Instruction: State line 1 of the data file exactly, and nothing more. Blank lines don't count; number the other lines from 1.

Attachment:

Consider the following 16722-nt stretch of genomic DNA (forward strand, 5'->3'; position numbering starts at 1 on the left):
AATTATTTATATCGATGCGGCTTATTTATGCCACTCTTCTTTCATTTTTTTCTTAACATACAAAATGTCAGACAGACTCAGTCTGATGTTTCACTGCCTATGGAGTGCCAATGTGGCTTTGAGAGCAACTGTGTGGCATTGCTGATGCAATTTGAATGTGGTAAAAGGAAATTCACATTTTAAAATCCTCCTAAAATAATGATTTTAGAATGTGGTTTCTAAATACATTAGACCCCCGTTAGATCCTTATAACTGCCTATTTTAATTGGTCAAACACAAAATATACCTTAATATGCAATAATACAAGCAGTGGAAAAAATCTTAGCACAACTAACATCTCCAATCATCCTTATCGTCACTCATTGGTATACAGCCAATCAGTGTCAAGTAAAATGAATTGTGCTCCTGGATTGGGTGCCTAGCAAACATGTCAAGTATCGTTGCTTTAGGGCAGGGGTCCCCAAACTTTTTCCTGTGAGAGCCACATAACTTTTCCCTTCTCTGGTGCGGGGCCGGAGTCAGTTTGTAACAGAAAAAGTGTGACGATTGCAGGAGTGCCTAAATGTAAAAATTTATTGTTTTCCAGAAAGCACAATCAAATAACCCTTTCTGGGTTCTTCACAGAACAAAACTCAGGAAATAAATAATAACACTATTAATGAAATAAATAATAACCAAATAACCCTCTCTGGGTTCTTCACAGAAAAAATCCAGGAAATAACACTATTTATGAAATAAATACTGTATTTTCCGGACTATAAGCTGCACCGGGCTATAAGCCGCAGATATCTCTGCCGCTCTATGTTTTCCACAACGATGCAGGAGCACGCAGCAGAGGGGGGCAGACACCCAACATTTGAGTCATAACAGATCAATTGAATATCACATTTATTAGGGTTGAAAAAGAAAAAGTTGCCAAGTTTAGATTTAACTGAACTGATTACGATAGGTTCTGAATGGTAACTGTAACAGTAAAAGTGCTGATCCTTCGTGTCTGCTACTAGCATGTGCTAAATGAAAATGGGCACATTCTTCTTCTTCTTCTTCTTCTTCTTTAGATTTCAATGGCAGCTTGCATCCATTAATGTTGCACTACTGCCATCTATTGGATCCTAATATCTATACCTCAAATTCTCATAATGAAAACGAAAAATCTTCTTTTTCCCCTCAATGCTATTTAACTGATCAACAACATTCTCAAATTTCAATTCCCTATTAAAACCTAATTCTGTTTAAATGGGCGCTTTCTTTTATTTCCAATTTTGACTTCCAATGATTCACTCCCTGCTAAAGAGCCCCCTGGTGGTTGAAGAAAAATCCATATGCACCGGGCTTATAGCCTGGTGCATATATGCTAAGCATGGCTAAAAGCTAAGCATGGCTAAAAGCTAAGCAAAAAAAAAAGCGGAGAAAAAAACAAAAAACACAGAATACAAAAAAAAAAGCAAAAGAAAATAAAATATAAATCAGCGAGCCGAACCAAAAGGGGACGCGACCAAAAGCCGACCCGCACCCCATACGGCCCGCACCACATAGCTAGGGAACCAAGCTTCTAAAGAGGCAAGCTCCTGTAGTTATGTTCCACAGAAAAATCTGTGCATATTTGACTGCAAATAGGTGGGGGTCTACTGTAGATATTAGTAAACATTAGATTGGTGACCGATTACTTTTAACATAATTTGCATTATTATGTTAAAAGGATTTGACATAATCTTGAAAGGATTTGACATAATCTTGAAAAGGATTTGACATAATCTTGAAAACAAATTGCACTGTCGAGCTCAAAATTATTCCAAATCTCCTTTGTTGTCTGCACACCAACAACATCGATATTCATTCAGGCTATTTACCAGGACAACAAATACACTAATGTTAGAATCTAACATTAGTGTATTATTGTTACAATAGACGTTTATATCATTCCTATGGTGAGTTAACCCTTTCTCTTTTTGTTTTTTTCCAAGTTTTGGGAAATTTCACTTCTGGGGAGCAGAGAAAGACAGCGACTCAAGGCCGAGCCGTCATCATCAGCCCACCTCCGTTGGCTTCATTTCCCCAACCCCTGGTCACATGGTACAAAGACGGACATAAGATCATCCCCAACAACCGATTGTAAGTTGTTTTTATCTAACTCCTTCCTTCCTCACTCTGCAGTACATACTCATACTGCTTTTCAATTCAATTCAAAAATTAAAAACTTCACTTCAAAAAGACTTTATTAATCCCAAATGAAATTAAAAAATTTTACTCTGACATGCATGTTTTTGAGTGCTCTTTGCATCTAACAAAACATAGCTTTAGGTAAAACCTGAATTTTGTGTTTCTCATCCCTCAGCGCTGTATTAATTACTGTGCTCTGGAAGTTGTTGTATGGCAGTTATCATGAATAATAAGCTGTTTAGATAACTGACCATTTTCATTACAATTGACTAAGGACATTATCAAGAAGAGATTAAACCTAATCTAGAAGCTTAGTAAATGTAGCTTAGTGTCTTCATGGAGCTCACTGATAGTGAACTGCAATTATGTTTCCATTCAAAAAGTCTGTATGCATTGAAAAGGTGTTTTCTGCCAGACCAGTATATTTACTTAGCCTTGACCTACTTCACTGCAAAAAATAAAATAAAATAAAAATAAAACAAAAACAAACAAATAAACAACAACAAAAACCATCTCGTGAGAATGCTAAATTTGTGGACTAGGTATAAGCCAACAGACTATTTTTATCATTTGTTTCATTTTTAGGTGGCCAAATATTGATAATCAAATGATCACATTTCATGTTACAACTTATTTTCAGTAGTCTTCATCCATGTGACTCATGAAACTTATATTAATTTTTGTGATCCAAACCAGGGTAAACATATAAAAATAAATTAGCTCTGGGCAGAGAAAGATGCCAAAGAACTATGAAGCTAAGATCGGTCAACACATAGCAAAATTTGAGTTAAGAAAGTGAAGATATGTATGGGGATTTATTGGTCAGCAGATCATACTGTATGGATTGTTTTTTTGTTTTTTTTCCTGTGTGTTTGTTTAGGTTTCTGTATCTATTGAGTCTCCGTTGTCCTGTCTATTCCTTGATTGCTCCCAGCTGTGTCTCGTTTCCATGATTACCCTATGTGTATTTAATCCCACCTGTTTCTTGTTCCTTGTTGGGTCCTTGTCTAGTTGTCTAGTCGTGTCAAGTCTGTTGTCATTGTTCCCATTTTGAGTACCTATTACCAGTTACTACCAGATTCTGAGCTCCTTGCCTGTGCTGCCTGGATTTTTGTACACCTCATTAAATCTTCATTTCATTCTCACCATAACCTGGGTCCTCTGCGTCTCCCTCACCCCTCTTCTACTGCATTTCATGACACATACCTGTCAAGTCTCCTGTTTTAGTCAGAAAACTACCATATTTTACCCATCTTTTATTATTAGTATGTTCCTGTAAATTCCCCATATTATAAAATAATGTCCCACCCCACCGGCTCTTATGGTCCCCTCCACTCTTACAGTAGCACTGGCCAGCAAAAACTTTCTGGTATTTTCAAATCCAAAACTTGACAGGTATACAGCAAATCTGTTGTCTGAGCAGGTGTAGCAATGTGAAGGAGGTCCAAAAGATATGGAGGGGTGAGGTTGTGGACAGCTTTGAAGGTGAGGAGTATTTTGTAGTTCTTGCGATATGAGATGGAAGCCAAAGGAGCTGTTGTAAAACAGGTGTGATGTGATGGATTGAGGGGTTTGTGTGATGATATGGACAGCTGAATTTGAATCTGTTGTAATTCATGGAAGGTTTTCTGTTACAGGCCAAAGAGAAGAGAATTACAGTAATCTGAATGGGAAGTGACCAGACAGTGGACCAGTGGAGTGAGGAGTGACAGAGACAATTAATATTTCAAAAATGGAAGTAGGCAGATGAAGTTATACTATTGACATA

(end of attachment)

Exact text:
Consider the following 16722-nt stretch of genomic DNA (forward strand, 5'->3'; position numbering starts at 1 on the left):